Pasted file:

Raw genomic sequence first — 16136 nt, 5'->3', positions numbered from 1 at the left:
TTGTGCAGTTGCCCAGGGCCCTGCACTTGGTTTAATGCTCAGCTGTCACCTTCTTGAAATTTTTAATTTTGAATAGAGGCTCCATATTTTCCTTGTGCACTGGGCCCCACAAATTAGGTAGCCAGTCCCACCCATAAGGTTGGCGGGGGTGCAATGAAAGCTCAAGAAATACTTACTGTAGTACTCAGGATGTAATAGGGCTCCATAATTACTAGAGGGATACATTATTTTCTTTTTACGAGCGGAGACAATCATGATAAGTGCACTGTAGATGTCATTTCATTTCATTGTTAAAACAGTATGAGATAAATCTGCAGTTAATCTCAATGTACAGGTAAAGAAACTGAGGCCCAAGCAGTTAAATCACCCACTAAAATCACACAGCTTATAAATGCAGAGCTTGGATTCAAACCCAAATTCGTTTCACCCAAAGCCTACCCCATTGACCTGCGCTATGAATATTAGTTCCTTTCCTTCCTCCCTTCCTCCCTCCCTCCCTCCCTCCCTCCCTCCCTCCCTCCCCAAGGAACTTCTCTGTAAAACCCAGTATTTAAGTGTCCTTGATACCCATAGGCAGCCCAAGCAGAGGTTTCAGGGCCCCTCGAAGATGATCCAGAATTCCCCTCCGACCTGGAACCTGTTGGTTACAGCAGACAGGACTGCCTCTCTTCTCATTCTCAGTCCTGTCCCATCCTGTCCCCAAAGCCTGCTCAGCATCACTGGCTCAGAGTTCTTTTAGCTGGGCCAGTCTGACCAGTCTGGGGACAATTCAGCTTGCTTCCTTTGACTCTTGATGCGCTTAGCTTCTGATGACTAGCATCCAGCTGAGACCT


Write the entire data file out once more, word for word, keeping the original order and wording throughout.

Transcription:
Raw genomic sequence first — 16136 nt, 5'->3', positions numbered from 1 at the left:
TTGTGCAGTTGCCCAGGGCCCTGCACTTGGTTTAATGCTCAGCTGTCACCTTCTTGAAATTTTTAATTTTGAATAGAGGCTCCATATTTTCCTTGTGCACTGGGCCCCACAAATTAGGTAGCCAGTCCCACCCATAAGGTTGGCGGGGGTGCAATGAAAGCTCAAGAAATACTTACTGTAGTACTCAGGATGTAATAGGGCTCCATAATTACTAGAGGGATACATTATTTTCTTTTTACGAGCGGAGACAATCATGATAAGTGCACTGTAGATGTCATTTCATTTCATTGTTAAAACAGTATGAGATAAATCTGCAGTTAATCTCAATGTACAGGTAAAGAAACTGAGGCCCAAGCAGTTAAATCACCCACTAAAATCACACAGCTTATAAATGCAGAGCTTGGATTCAAACCCAAATTCGTTTCACCCAAAGCCTACCCCATTGACCTGCGCTATGAATATTAGTTCCTTTCCTTCCTCCCTTCCTCCCTCCCTCCCTCCCTCCCTCCCTCCCTCCCTCCCCAAGGAACTTCTCTGTAAAACCCAGTATTTAAGTGTCCTTGATACCCATAGGCAGCCCAAGCAGAGGTTTCAGGGCCCCTCGAAGATGATCCAGAATTCCCCTCCGACCTGGAACCTGTTGGTTACAGCAGACAGGACTGCCTCTCTTCTCATTCTCAGTCCTGTCCCATCCTGTCCCCAAAGCCTGCTCAGCATCACTGGCTCAGAGTTCTTTTAGCTGGGCCAGTCTGACCAGTCTGGGGACAATTCAGCTTGCTTCCTTTGACTCTTGATGCGCTTAGCTTCTGATGACTAGCATCCAGCTGAGACCT